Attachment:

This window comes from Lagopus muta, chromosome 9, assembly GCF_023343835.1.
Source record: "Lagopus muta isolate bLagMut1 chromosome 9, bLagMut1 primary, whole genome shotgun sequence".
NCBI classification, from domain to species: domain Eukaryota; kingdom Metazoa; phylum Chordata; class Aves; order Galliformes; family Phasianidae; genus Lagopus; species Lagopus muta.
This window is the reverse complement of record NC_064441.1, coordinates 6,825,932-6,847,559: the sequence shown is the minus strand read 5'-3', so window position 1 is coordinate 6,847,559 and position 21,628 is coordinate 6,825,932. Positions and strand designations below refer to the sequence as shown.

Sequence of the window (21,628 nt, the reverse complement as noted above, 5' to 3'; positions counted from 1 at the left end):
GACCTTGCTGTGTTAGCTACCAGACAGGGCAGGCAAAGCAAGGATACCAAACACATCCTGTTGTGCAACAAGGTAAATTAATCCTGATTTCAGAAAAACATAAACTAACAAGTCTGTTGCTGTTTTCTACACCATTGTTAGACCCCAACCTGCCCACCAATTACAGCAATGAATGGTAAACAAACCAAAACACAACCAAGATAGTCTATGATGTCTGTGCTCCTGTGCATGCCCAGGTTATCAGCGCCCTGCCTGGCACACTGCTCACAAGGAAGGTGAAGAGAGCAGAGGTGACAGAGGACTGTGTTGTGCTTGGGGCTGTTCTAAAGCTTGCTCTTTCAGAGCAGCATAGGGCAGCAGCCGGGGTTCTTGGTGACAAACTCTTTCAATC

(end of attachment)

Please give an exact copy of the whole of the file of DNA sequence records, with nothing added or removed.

This window comes from Lagopus muta, chromosome 9, assembly GCF_023343835.1.
Source record: "Lagopus muta isolate bLagMut1 chromosome 9, bLagMut1 primary, whole genome shotgun sequence".
NCBI classification, from domain to species: domain Eukaryota; kingdom Metazoa; phylum Chordata; class Aves; order Galliformes; family Phasianidae; genus Lagopus; species Lagopus muta.
This window is the reverse complement of record NC_064441.1, coordinates 6,825,932-6,847,559: the sequence shown is the minus strand read 5'-3', so window position 1 is coordinate 6,847,559 and position 21,628 is coordinate 6,825,932. Positions and strand designations below refer to the sequence as shown.

Sequence of the window (21,628 nt, the reverse complement as noted above, 5' to 3'; positions counted from 1 at the left end):
GACCTTGCTGTGTTAGCTACCAGACAGGGCAGGCAAAGCAAGGATACCAAACACATCCTGTTGTGCAACAAGGTAAATTAATCCTGATTTCAGAAAAACATAAACTAACAAGTCTGTTGCTGTTTTCTACACCATTGTTAGACCCCAACCTGCCCACCAATTACAGCAATGAATGGTAAACAAACCAAAACACAACCAAGATAGTCTATGATGTCTGTGCTCCTGTGCATGCCCAGGTTATCAGCGCCCTGCCTGGCACACTGCTCACAAGGAAGGTGAAGAGAGCAGAGGTGACAGAGGACTGTGTTGTGCTTGGGGCTGTTCTAAAGCTTGCTCTTTCAGAGCAGCATAGGGCAGCAGCCGGGGTTCTTGGTGACAAACTCTTTCAATC